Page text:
10 tips for eating out and not offending in China

Here are our top tips for respecting Chinese dining etiquette  

  • Never point or gesticulate with your chopsticks.
  • Never rest your chopsticks by inserting them into a bowl of rice – it is reminiscent of incense sticking into a grave.
  • When clinking your glass with someone to say “cheers” or “gan bei”, never have the lip of your glass higher than theirs. If you want to show respect to a business partner this is very important – go to any length to ensure your glass is lower than theirs, even if it touches your food!
  • Again, to show respect to someone in particular, seat them in the furthest position from the door. Historically this was the safest place should any attackers have burst into the room.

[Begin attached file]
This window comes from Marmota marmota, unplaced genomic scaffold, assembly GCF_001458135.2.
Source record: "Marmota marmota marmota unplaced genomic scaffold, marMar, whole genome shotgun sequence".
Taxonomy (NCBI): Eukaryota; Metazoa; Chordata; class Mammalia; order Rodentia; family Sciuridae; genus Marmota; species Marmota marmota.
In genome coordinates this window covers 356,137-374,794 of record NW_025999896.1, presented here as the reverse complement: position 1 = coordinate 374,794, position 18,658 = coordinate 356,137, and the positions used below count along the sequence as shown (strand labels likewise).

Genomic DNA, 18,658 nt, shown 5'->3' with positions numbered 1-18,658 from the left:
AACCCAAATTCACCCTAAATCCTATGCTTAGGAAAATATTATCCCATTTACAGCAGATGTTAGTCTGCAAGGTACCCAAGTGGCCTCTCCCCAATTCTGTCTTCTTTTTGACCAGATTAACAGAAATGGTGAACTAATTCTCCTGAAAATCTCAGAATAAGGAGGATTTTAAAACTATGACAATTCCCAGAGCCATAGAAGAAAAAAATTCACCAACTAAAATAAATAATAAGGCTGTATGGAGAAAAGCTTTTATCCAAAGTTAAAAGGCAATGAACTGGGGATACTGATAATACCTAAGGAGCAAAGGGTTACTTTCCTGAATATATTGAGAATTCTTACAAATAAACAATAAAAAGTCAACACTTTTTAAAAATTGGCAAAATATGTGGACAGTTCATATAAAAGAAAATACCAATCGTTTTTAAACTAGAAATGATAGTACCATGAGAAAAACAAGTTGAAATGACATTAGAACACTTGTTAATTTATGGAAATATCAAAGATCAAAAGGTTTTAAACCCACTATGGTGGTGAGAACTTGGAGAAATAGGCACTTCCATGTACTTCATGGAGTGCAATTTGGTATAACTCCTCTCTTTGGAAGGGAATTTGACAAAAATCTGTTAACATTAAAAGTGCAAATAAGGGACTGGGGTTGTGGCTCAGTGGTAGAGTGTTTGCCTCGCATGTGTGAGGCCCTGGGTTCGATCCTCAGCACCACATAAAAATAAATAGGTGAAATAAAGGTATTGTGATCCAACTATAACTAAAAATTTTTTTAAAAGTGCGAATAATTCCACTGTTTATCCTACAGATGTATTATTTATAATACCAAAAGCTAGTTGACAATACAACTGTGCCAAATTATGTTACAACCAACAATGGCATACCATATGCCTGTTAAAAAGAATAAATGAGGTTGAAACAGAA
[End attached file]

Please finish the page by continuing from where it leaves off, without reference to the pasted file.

• Allow the important or older people to eat first.
  • If you are the guest, choose a moment to make a small speech and again cheers your drinks – it doesn’t matter if this is at some random moment half way through the meal and matters even less if you’re talking in a language no one else understands – they’ll get the gist when you raise your glass.
  • If you truly want to pay the bill and not just make a show of wanting pay the bill, discretely sneak off to pay the bill before the end of the meal, otherwise you’ll end up fighting with the host to pay.
  • Pay attention to the number of dishes you order. Side dishes don’t matter, but the ‘main’ hot dishes should be an even number. Of course you don’t want to over order, but 8 is a very good number if possible.
  • In some cultures you virtually lick your plate to show the host respect for their fabulous cooking; in others you leave food on the plate to show they have been overwhelmingly generous. China is the latter. Never leave your plate empty.
  • If inviting Chinese people out for dinner, be aware that, generally, they like to eat at 6:00pm sharp.